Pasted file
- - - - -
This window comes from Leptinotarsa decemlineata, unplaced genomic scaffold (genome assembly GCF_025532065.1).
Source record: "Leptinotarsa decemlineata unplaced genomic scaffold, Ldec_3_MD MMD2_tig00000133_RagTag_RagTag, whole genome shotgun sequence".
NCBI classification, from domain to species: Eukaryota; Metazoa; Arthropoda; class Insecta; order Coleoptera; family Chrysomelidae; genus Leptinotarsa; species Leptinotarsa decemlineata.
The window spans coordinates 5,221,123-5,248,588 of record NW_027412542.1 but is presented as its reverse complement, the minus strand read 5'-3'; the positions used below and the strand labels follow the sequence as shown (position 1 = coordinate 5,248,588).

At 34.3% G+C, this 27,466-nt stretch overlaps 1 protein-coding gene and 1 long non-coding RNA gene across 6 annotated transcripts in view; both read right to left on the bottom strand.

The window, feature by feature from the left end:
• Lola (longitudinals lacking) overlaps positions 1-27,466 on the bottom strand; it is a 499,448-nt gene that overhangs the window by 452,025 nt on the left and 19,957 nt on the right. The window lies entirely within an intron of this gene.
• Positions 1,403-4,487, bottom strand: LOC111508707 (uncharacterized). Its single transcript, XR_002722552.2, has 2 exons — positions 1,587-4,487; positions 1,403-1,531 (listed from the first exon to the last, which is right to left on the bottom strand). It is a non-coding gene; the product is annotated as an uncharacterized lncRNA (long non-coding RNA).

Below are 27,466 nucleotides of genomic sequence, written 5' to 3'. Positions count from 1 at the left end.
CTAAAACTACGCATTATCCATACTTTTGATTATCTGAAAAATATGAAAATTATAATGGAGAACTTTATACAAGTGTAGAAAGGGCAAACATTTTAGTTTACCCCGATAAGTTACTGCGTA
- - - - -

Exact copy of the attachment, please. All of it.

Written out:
This window comes from Leptinotarsa decemlineata, unplaced genomic scaffold (genome assembly GCF_025532065.1).
Source record: "Leptinotarsa decemlineata unplaced genomic scaffold, Ldec_3_MD MMD2_tig00000133_RagTag_RagTag, whole genome shotgun sequence".
NCBI classification, from domain to species: Eukaryota; Metazoa; Arthropoda; class Insecta; order Coleoptera; family Chrysomelidae; genus Leptinotarsa; species Leptinotarsa decemlineata.
The window spans coordinates 5,221,123-5,248,588 of record NW_027412542.1 but is presented as its reverse complement, the minus strand read 5'-3'; the positions used below and the strand labels follow the sequence as shown (position 1 = coordinate 5,248,588).

At 34.3% G+C, this 27,466-nt stretch overlaps 1 protein-coding gene and 1 long non-coding RNA gene across 6 annotated transcripts in view; both read right to left on the bottom strand.

The window, feature by feature from the left end:
• Lola (longitudinals lacking) overlaps positions 1-27,466 on the bottom strand; it is a 499,448-nt gene that overhangs the window by 452,025 nt on the left and 19,957 nt on the right. The window lies entirely within an intron of this gene.
• Positions 1,403-4,487, bottom strand: LOC111508707 (uncharacterized). Its single transcript, XR_002722552.2, has 2 exons — positions 1,587-4,487; positions 1,403-1,531 (listed from the first exon to the last, which is right to left on the bottom strand). It is a non-coding gene; the product is annotated as an uncharacterized lncRNA (long non-coding RNA).

Below are 27,466 nucleotides of genomic sequence, written 5' to 3'. Positions count from 1 at the left end.
CTAAAACTACGCATTATCCATACTTTTGATTATCTGAAAAATATGAAAATTATAATGGAGAACTTTATACAAGTGTAGAAAGGGCAAACATTTTAGTTTACCCCGATAAGTTACTGCGTA